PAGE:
Pearl Harbor Memorial Bridge Wins Grand Prize

Connecticut Department of Transportation’s Pearl Harbor Memorial Bridge wins the Grand Prize in the 2016 AASHTO America’s Transportation Awards.

“This year’s Grand Prize winner, the new Pearl Harbor Memorial Bridge—is another perfect example of what this competition is about,” said AASHTO Executive Director Bud Wright. “This spectacular new addition to New Haven’s skyline is one of the largest projects in the Connecticut DOT’s history. And it was delivered ahead of schedule and on budget, improving safety, relieving congestion and enhancing travel options for tens of thousands of daily commuters.”

Effecting extensive multimodal improvements on I-95 and the surrounding road network through New Haven, Lochner provided construction engineering and inspection services for the greater I-95 New Haven Harbor Crossing Improvement Program. The centerpiece of this program is the $554 million replacement of the existing Pearl Harbor Memorial Bridge with a new 10-lane signature structure – the first vehicular extradosed cable-stayed bridge in the United States – and connections for several major Interstates and the Gateway Terminal, one of the busiest ports in the country.

For this largest single construction contract ever awarded by Connecticut DOT, Lochner provided construction engineering and inspection services for the new 4,600-foot, 23-span Q-Bridge. The extradosed cable-stayed main span has a cast-in-place concrete superstructure that uses balanced cantilever construction, and the bridge’s maximum span over the Quinnipiac River’s navigable channel is about 515 feet. The bridge construction includes two anchor piers and two tower piers, up to 140 feet above the river, as well as 128 stay cables that consist of 15-mm strands, individually sheathed in HDPE stay pipes, and LED aesthetic and memorial lighting. The approach spans are comprised of steel plate girders with a concrete deck. Latex modified concrete is used as a wearing surface on all spans for skid resistance and longer service life for the structure. Due to a widely varying depth of bedrock, the west approach spans are founded on precast concrete friction piles, and the main span and east approach spans are founded on end-bearing drilled shafts.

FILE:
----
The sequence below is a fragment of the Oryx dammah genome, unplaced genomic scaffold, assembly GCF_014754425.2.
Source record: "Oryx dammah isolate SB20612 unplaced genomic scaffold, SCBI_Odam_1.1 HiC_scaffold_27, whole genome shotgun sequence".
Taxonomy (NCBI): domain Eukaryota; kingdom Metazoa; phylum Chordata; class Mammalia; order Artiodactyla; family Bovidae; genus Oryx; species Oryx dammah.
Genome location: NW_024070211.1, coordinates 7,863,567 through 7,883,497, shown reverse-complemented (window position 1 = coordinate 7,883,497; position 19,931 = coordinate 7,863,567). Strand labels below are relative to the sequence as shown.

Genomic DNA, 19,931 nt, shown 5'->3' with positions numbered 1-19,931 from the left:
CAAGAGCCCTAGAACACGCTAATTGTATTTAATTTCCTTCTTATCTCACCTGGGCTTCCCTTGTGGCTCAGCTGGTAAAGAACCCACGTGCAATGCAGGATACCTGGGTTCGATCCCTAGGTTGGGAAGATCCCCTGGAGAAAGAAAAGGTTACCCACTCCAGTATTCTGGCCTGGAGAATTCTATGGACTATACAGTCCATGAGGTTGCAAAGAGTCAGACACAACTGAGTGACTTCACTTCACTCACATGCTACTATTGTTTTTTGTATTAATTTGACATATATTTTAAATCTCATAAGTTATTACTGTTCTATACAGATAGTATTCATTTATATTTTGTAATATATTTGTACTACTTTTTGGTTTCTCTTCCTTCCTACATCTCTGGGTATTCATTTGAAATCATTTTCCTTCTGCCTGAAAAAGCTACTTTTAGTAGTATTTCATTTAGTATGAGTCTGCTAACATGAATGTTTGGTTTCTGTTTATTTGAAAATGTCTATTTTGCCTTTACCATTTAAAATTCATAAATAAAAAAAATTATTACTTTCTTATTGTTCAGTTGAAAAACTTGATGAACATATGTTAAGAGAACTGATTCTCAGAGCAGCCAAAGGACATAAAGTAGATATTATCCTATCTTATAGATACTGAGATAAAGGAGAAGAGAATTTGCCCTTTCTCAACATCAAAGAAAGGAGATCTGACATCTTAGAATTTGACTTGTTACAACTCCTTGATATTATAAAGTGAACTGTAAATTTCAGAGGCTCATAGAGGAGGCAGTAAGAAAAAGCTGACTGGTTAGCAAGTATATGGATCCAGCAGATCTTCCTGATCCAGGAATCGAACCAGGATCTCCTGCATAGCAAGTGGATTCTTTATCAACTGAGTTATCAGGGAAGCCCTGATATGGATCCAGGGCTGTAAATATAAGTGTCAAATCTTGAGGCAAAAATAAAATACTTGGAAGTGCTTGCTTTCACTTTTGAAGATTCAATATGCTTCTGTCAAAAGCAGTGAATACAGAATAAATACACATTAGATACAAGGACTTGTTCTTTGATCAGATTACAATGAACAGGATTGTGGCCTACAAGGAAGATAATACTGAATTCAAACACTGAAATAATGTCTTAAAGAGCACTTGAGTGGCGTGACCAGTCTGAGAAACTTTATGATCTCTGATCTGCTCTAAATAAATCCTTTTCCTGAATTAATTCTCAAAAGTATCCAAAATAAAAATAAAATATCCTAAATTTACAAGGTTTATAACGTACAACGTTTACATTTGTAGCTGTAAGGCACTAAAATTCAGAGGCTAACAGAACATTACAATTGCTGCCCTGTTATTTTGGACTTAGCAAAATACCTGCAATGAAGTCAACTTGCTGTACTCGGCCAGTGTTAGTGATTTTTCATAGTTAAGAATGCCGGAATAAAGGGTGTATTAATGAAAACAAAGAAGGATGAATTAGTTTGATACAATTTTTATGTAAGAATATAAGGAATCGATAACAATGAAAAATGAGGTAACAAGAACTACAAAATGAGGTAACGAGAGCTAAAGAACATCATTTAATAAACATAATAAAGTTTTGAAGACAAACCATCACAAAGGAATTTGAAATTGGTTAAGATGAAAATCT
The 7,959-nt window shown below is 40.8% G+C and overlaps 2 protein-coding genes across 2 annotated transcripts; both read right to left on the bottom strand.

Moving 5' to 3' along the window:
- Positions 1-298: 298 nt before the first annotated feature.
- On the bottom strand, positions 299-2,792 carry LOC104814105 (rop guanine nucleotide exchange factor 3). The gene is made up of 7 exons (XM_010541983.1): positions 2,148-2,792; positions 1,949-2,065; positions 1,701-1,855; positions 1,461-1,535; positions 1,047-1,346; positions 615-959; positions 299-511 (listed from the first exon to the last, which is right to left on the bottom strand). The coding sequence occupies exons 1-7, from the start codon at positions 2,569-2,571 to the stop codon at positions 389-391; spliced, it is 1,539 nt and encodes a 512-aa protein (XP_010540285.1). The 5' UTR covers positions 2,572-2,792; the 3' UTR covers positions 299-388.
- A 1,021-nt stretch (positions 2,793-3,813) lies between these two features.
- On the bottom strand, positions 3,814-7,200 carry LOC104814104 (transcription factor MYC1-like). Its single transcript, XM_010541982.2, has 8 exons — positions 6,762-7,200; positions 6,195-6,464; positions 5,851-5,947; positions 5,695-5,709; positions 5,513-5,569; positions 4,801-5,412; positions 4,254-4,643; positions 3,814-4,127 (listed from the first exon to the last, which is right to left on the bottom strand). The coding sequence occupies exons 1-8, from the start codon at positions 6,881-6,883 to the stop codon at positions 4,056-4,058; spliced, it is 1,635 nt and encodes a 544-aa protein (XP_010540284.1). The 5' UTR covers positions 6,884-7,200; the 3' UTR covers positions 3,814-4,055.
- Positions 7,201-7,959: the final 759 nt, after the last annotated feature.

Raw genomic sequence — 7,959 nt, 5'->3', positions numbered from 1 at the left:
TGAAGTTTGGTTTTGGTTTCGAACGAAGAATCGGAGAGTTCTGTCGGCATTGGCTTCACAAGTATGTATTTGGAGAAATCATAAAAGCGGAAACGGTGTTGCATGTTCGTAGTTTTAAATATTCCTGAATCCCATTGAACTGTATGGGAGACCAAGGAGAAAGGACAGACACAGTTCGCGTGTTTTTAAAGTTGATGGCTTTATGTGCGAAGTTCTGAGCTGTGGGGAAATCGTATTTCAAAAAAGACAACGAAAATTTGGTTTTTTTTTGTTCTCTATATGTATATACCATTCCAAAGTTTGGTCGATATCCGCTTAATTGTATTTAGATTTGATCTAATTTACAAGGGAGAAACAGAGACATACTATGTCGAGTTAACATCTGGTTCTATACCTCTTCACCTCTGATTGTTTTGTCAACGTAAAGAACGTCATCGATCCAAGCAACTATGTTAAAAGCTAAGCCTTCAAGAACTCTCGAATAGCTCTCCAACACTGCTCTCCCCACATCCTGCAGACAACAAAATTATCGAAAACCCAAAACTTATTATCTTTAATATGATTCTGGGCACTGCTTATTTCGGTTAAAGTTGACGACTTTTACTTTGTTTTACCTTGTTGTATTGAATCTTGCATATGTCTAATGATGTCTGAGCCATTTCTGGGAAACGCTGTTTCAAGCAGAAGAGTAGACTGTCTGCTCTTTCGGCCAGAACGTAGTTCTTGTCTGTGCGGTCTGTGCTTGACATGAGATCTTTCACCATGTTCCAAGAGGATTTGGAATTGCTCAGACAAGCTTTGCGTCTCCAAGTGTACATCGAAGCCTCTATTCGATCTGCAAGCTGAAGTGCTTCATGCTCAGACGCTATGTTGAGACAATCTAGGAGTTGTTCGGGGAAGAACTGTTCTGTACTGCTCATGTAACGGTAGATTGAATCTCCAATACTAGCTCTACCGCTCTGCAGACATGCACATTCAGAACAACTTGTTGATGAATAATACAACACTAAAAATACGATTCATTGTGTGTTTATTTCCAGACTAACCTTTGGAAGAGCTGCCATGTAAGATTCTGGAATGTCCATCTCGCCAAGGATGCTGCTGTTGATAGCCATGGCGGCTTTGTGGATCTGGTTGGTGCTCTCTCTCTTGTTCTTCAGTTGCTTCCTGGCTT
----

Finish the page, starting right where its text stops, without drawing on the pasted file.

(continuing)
The demolition of the existing bridge was a challenging aspect of the project and had to be performed in accordance with stringent environmental permit requirements issued by federal and state agencies, such as U.S. Army Corps of Engineers and the Connecticut Department of Energy and Environmental Protection. Lochner was also in frequent communication with the U.S. Coast Guard, as channel closures were necessary for some construction and demolition operations. Close coordination was also needed with contractors from adjacent projects being constructed concurrently and with P&W Railroad in relation to work performed adjacent to, and over, an active freight line.

Other major components of this complex project overseen by Lochner inspectors included the construction of tower and anchor piers and trestles in the water, the installation and testing of piles and shafts, the stressing of the stay cables, the geometry control associated with balanced cantilever construction, longitudinal and transverse post-tensioning, and the placement of concrete deck and the latex modified concrete wearing surface, all within an environmentally sensitive and regulated area.

The bridge’s northbound lanes were opened to I-95 northbound traffic in June 2012 and to southbound traffic in July 2013. The existing bridge was then demolished, and construction of the new southbound bridge began in its footprint. The southbound bridge was opened to four lanes of traffic in September 2015. Prior to opening to traffic, a community celebration and dedication ceremony was held on top of the bridge with over 9,000 people in attendance.

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